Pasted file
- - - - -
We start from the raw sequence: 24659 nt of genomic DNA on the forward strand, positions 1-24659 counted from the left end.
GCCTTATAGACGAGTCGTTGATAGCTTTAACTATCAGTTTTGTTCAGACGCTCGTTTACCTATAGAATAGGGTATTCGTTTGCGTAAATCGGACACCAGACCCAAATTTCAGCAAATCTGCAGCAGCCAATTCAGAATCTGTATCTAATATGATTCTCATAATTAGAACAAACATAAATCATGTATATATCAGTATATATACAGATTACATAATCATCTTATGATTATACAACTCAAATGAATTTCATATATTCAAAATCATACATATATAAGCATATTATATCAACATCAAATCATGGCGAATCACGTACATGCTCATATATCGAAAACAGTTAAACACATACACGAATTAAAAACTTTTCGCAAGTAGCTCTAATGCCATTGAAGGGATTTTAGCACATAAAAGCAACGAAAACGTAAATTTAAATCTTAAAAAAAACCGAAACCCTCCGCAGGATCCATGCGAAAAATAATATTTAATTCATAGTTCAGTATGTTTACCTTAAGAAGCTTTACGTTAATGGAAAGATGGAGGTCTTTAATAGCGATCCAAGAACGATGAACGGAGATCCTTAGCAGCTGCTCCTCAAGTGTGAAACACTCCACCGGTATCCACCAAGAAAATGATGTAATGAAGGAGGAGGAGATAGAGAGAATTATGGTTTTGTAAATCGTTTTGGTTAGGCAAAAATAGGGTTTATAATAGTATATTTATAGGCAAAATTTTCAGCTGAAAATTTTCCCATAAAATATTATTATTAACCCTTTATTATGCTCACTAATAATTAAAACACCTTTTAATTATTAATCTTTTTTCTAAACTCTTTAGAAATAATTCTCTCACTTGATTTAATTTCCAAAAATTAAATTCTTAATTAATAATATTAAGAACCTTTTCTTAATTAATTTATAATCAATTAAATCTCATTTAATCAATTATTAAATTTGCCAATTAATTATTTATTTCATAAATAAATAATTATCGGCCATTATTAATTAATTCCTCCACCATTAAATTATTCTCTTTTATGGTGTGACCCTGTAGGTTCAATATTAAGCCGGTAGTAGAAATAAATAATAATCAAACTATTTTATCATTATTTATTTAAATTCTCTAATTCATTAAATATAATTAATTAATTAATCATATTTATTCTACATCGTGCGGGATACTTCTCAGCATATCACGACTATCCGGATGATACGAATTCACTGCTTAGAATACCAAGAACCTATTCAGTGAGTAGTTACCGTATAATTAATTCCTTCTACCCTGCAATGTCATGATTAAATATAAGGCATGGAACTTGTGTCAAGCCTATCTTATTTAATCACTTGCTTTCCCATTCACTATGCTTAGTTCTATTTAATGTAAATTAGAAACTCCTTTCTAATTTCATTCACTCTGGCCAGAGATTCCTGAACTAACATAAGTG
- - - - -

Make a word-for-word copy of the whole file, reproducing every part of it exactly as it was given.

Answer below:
We start from the raw sequence: 24659 nt of genomic DNA on the forward strand, positions 1-24659 counted from the left end.
GCCTTATAGACGAGTCGTTGATAGCTTTAACTATCAGTTTTGTTCAGACGCTCGTTTACCTATAGAATAGGGTATTCGTTTGCGTAAATCGGACACCAGACCCAAATTTCAGCAAATCTGCAGCAGCCAATTCAGAATCTGTATCTAATATGATTCTCATAATTAGAACAAACATAAATCATGTATATATCAGTATATATACAGATTACATAATCATCTTATGATTATACAACTCAAATGAATTTCATATATTCAAAATCATACATATATAAGCATATTATATCAACATCAAATCATGGCGAATCACGTACATGCTCATATATCGAAAACAGTTAAACACATACACGAATTAAAAACTTTTCGCAAGTAGCTCTAATGCCATTGAAGGGATTTTAGCACATAAAAGCAACGAAAACGTAAATTTAAATCTTAAAAAAAACCGAAACCCTCCGCAGGATCCATGCGAAAAATAATATTTAATTCATAGTTCAGTATGTTTACCTTAAGAAGCTTTACGTTAATGGAAAGATGGAGGTCTTTAATAGCGATCCAAGAACGATGAACGGAGATCCTTAGCAGCTGCTCCTCAAGTGTGAAACACTCCACCGGTATCCACCAAGAAAATGATGTAATGAAGGAGGAGGAGATAGAGAGAATTATGGTTTTGTAAATCGTTTTGGTTAGGCAAAAATAGGGTTTATAATAGTATATTTATAGGCAAAATTTTCAGCTGAAAATTTTCCCATAAAATATTATTATTAACCCTTTATTATGCTCACTAATAATTAAAACACCTTTTAATTATTAATCTTTTTTCTAAACTCTTTAGAAATAATTCTCTCACTTGATTTAATTTCCAAAAATTAAATTCTTAATTAATAATATTAAGAACCTTTTCTTAATTAATTTATAATCAATTAAATCTCATTTAATCAATTATTAAATTTGCCAATTAATTATTTATTTCATAAATAAATAATTATCGGCCATTATTAATTAATTCCTCCACCATTAAATTATTCTCTTTTATGGTGTGACCCTGTAGGTTCAATATTAAGCCGGTAGTAGAAATAAATAATAATCAAACTATTTTATCATTATTTATTTAAATTCTCTAATTCATTAAATATAATTAATTAATTAATCATATTTATTCTACATCGTGCGGGATACTTCTCAGCATATCACGACTATCCGGATGATACGAATTCACTGCTTAGAATACCAAGAACCTATTCAGTGAGTAGTTACCGTATAATTAATTCCTTCTACCCTGCAATGTCATGATTAAATATAAGGCATGGAACTTGTGTCAAGCCTATCTTATTTAATCACTTGCTTTCCCATTCACTATGCTTAGTTCTATTTAATGTAAATTAGAAACTCCTTTCTAATTTCATTCACTCTGGCCAGAGATTCCTGAACTAACATAAGTG